Cary L. Brown wrote:
In order to create a new weave, you have to createa new weaving process and, in most cases, create new weaving machinery to produce it. And it's not a trivial task to come up with a weaving pattern.
Have you never watched a machine knitting machine making fair isle
patterns? Or an embroidery machine monogramming towels to order "while you wait'? Before modern computers they were doing complicated designs with punchcards.
But it's been computer-aided design in the industry for decades. Simply scan in the pattern you want and the machine weaves to your instruction. Paramount would have been ordering bolts of material in numerous colours and weights, so it would be quite cost effective. No more tricky than ordering material to clothe an Olympic team of athletes.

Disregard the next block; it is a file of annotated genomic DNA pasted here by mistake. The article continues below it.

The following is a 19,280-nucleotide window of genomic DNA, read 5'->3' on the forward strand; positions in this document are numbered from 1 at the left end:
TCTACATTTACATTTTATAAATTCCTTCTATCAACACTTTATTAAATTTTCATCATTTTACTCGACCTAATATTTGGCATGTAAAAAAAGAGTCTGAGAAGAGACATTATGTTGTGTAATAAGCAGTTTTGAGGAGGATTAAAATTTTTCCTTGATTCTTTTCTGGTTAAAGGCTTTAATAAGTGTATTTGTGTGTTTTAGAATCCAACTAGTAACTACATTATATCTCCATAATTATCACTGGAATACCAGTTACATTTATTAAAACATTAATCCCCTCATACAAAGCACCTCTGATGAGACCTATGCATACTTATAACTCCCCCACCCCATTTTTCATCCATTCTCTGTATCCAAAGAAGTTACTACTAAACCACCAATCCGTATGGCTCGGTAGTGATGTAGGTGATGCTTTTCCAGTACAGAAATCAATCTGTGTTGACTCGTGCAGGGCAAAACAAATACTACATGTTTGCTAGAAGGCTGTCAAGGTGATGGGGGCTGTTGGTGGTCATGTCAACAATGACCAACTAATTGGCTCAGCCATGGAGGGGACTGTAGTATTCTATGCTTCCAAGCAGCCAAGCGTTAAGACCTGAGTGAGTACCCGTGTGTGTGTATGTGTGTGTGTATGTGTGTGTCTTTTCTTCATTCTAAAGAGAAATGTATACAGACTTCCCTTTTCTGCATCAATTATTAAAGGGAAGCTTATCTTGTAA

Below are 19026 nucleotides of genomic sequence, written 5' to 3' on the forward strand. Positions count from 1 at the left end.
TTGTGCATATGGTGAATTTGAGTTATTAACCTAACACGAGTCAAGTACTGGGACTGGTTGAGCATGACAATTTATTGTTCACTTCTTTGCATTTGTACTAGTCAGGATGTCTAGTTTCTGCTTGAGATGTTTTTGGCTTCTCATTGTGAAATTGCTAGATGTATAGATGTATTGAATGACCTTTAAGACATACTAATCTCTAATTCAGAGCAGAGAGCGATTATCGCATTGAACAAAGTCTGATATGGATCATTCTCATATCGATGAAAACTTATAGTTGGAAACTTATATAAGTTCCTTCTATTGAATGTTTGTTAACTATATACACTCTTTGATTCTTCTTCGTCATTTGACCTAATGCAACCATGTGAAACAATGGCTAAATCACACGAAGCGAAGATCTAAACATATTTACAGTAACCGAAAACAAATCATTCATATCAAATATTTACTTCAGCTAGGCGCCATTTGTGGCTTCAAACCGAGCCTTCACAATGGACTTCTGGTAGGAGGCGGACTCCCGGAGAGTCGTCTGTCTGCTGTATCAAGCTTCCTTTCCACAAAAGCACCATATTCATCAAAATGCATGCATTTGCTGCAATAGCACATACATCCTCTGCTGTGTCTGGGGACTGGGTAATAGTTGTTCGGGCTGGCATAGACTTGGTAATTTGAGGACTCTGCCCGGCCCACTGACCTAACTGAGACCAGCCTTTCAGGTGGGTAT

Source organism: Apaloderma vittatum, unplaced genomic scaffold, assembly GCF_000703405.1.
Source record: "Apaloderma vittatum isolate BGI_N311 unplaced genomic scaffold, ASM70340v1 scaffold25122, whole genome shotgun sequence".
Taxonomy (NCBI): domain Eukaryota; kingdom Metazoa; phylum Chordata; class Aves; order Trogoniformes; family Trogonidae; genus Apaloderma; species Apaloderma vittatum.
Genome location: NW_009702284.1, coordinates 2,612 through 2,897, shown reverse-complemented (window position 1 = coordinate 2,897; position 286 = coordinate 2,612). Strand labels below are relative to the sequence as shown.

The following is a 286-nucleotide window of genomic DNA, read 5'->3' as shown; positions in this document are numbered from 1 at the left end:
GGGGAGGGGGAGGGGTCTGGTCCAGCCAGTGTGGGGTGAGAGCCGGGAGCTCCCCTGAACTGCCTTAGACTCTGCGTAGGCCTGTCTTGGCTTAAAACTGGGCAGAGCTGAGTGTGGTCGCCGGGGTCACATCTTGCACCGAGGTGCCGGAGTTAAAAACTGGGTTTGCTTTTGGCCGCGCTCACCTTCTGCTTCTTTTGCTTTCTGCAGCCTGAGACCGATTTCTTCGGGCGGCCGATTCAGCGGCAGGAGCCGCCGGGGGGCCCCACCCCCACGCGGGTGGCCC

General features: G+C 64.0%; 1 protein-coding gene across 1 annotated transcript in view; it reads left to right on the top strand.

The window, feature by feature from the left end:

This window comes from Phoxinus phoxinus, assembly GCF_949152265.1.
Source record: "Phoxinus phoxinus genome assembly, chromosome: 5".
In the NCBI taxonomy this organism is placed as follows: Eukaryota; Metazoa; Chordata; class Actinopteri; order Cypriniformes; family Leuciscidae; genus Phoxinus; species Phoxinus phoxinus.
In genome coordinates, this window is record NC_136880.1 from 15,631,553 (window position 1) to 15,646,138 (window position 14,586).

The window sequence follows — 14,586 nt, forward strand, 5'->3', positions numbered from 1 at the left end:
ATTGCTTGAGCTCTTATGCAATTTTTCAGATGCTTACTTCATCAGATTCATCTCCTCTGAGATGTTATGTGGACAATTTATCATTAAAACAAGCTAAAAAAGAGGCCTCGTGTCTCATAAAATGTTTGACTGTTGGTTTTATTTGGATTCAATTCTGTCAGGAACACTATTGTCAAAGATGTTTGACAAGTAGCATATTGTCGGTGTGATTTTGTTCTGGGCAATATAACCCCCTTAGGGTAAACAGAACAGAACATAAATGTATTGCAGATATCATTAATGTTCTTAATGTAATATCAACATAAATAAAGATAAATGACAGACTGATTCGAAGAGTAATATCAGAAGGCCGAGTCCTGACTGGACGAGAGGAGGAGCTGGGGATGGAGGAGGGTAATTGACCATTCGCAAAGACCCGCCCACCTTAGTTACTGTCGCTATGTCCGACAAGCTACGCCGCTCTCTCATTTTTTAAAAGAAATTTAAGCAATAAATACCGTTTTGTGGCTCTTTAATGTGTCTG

For ST II, the costumers made hundreds
of trapunto collars on the uniform undershirts. It was a unique way of sewing fabric with a hollow needle that filled the fabric with fibrous cotton wadding as it sewed. An extravagance, sure, but it gave a unique look that fans found tricky to copy. And that's part of the fun of movie making. To make your costumes look "not off the rack".